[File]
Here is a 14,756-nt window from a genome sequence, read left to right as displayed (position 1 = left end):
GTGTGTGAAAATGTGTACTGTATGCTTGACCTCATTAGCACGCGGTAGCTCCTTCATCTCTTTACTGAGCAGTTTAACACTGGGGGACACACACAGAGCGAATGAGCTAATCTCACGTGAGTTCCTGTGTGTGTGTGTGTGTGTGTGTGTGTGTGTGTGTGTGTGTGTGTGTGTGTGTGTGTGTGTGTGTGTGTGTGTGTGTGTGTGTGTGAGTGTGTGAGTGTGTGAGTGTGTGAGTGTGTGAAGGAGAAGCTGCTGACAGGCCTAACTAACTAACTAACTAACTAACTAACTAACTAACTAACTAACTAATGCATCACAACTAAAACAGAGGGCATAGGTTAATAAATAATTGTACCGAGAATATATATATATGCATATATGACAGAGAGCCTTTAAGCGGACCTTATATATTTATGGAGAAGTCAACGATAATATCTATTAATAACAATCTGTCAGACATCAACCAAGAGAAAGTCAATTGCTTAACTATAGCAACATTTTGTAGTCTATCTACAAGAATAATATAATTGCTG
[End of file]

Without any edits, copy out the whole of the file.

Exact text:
Here is a 14,756-nt window from a genome sequence, read left to right as displayed (position 1 = left end):
GTGTGTGAAAATGTGTACTGTATGCTTGACCTCATTAGCACGCGGTAGCTCCTTCATCTCTTTACTGAGCAGTTTAACACTGGGGGACACACACAGAGCGAATGAGCTAATCTCACGTGAGTTCCTGTGTGTGTGTGTGTGTGTGTGTGTGTGTGTGTGTGTGTGTGTGTGTGTGTGTGTGTGTGTGTGTGTGTGTGTGTGTGTGTGTGTGAGTGTGTGAGTGTGTGAGTGTGTGAGTGTGTGAAGGAGAAGCTGCTGACAGGCCTAACTAACTAACTAACTAACTAACTAACTAACTAACTAACTAACTAATGCATCACAACTAAAACAGAGGGCATAGGTTAATAAATAATTGTACCGAGAATATATATATATGCATATATGACAGAGAGCCTTTAAGCGGACCTTATATATTTATGGAGAAGTCAACGATAATATCTATTAATAACAATCTGTCAGACATCAACCAAGAGAAAGTCAATTGCTTAACTATAGCAACATTTTGTAGTCTATCTACAAGAATAATATAATTGCTG